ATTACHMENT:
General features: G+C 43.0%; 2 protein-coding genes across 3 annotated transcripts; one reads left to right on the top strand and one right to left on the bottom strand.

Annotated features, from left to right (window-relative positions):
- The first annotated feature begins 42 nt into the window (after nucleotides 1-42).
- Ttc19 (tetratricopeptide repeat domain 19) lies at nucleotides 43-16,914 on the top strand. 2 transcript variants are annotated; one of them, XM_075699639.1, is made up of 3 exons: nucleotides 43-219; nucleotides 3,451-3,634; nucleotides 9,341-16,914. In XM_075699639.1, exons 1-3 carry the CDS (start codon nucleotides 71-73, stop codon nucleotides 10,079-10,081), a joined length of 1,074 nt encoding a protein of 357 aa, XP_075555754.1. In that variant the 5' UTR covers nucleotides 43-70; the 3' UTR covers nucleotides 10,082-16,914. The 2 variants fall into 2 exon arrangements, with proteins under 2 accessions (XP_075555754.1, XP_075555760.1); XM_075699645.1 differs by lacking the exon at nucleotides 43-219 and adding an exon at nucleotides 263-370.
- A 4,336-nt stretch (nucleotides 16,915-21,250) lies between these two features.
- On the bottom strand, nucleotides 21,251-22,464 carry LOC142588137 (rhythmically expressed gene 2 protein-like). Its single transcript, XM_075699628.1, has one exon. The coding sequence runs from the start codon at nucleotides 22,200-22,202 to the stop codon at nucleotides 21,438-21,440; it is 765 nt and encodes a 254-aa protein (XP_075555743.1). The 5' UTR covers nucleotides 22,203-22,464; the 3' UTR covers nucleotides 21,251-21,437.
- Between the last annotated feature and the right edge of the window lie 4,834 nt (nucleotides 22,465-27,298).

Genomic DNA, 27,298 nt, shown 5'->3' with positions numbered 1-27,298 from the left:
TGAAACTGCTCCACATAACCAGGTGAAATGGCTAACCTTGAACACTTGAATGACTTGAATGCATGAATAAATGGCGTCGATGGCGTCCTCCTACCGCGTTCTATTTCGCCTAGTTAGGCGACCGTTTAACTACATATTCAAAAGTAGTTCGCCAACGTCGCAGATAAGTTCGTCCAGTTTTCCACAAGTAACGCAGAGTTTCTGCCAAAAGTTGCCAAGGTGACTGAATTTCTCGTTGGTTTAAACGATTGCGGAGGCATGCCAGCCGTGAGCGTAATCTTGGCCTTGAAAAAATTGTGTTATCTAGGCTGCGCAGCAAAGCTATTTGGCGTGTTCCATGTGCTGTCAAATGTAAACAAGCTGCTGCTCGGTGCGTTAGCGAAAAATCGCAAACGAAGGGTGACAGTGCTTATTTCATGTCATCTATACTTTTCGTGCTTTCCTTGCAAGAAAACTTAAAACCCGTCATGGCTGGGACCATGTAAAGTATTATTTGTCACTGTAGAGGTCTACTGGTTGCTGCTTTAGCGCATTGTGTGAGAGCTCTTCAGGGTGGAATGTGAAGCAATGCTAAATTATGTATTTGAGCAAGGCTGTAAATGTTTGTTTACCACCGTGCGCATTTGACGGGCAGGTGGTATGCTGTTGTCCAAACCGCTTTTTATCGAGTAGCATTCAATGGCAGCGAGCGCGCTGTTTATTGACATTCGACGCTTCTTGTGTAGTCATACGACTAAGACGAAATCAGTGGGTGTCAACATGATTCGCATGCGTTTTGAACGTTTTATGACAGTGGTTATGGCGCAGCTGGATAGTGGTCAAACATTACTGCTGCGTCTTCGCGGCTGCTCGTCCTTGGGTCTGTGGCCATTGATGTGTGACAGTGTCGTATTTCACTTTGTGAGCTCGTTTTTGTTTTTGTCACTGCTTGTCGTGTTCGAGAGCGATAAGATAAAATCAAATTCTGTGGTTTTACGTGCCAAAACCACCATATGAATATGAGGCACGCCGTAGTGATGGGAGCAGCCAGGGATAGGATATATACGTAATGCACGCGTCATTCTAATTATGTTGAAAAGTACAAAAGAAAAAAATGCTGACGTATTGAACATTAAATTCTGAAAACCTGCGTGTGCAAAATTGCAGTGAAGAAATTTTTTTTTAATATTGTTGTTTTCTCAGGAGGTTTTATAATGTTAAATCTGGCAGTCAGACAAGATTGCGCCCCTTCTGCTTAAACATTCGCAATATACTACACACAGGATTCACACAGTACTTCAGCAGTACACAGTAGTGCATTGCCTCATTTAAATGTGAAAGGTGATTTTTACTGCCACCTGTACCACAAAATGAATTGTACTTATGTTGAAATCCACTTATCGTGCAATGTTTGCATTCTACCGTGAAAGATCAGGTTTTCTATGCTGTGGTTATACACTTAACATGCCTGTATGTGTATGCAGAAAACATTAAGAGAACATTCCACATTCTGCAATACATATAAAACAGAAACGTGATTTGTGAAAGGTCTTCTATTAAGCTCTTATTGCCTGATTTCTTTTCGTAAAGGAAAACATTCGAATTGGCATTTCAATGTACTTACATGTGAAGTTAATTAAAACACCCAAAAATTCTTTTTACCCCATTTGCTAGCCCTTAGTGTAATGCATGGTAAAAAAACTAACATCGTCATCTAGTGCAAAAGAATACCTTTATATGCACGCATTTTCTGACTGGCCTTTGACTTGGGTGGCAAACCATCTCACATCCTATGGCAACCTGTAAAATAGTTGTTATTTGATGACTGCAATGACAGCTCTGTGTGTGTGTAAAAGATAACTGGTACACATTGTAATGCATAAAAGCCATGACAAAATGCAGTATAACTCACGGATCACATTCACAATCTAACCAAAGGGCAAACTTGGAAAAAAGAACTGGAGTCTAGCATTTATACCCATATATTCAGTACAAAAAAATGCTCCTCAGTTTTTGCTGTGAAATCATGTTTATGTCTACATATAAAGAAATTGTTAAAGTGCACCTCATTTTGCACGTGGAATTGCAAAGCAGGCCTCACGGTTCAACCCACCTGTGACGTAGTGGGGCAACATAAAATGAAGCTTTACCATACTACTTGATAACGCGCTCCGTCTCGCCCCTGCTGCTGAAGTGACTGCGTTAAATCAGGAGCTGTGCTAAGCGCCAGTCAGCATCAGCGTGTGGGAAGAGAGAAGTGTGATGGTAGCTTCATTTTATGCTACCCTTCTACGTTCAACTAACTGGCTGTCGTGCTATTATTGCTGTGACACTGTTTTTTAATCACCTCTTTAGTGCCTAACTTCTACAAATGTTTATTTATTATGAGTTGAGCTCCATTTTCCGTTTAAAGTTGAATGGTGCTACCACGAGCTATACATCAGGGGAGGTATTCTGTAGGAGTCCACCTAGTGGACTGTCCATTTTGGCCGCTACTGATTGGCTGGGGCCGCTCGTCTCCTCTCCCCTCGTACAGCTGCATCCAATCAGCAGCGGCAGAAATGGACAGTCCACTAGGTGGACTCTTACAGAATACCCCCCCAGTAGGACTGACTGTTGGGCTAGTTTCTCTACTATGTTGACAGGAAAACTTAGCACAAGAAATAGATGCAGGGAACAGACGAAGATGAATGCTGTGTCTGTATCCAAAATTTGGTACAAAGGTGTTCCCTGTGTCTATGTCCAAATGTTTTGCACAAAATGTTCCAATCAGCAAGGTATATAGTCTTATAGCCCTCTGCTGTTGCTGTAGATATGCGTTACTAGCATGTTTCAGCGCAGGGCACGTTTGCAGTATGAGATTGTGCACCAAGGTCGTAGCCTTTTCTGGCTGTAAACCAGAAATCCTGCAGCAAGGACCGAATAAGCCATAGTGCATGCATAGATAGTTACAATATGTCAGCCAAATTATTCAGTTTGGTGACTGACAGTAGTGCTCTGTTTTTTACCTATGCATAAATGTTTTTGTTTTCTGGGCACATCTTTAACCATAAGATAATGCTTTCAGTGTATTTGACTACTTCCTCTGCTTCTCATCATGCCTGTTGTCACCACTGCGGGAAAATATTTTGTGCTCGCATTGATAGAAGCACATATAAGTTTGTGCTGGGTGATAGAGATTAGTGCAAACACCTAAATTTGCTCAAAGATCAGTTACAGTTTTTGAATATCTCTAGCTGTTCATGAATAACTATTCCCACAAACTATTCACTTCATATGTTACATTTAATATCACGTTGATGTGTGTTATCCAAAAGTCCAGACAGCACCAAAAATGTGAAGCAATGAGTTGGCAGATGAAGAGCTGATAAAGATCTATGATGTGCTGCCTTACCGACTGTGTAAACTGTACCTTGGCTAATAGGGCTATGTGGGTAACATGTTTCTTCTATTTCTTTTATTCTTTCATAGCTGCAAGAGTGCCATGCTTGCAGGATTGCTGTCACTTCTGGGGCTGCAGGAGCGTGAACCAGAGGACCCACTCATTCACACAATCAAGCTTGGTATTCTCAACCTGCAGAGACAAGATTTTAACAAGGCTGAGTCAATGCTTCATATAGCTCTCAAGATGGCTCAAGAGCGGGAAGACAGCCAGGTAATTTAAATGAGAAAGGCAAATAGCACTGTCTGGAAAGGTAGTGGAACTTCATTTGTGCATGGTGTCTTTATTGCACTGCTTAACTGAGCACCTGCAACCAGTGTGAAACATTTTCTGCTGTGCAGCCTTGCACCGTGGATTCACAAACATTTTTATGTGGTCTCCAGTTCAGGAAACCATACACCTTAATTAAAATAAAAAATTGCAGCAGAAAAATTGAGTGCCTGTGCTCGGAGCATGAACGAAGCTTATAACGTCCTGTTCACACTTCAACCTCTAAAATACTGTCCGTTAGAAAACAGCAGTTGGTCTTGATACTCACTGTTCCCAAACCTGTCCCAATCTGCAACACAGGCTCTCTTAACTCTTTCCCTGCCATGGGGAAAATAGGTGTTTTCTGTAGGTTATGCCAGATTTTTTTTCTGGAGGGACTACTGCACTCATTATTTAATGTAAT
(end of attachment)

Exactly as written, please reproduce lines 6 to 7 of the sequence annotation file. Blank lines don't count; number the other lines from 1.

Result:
- On the bottom strand, nucleotides 21,251-22,464 carry LOC142588137 (rhythmically expressed gene 2 protein-like). Its single transcript, XM_075699628.1, has one exon. The coding sequence runs from the start codon at nucleotides 22,200-22,202 to the stop codon at nucleotides 21,438-21,440; it is 765 nt and encodes a 254-aa protein (XP_075555743.1). The 5' UTR covers nucleotides 22,203-22,464; the 3' UTR covers nucleotides 21,251-21,437.
- Between the last annotated feature and the right edge of the window lie 4,834 nt (nucleotides 22,465-27,298).